Gaslight is one of my favorite movies of all time. I discovered it early in my classic movie foray because I was really into Joseph Cotton. The story is a wonderful mystery full of suspense and intrigue and really has all the markings of a Hitchcock film without actually being one. The director is instead George Cukor, who has more than enough experience to make such a masterpiece.
The story is about Ingrid Berman‘s Paula and her husband Gregory, played by Charles Boyer, and the woman slow decent into madness. Paula’s aunt/guardian was a famous opera singer who was murdered by a thief hoping to seize some valuable jewels. Ten years later Paula returns to her aunt’s house with a new husband but starts having flashbacks to the terrifying past.
Gregory presents himself as a creepy character from the start, always patronizing his wife into a submissive role. He pats her and tells her she confused when her items start disappearing. Paula has also been noticing a strange change in the gaslights in their London flat. The flames seem to go down as though someone has turned up the gas in another part of the home, except no one has. This does not help the woman’s mental state any, but she has one ally on her side: Joseph Cotton as a fan of Paula’s aunt who mistakes the young woman for her relative. He starts to gather that something sinister is afoot in Paula’s home and pokes his nose in enough to save the woman.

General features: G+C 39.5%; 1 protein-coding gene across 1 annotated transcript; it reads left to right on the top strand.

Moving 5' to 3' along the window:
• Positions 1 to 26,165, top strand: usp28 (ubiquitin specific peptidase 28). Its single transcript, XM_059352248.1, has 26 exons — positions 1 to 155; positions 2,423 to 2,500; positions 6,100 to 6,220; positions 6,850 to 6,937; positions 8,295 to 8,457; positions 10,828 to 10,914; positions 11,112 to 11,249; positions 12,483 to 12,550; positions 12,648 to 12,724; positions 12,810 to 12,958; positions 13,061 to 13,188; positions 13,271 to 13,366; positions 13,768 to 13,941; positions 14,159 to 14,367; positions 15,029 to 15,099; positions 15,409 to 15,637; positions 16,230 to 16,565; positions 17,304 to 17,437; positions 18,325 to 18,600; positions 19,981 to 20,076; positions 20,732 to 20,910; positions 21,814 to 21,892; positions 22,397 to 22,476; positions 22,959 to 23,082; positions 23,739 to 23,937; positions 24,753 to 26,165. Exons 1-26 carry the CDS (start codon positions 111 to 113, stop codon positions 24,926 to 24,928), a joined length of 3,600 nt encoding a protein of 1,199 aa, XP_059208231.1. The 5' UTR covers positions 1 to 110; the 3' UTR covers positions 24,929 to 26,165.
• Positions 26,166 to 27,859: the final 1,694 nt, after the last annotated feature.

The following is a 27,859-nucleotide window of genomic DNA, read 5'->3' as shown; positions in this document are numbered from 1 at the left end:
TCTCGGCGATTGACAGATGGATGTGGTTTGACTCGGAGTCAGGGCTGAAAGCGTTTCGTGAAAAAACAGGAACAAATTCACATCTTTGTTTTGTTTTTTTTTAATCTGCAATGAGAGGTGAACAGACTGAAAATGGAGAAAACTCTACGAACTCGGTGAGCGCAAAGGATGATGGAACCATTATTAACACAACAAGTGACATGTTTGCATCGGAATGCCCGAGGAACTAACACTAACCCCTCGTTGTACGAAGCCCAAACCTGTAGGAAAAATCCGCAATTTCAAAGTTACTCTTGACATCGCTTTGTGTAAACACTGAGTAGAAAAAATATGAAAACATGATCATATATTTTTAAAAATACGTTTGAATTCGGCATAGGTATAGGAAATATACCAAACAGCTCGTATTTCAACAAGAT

The story for Gaslight is really fascinating and creative and the actual gaslights in the home make for such a cool device alluding to the answer to all of our questions. Bergman gave an Academy Award-winning performance as Paula as no one can deny how deftly she conveys a weakening of the mind. Besides Bergman, also nominated for Oscars were Boyer and Angela Lansbury, who makes her screen debut as the cockney, sassy maid. The picture was also nominated for cinematography, writing, art direction and Best Picture.
I think I could watch Gaslight every day and never be tired of it. Ryan and I love to imitate Boyer’s chiding utterance of “Paauullaa” in that French accent of his as it is both absurd and creepy. This movie sort of ruined Boyer for me as anything but a sinister actor, however. Watching him in Love Affair was a challenge.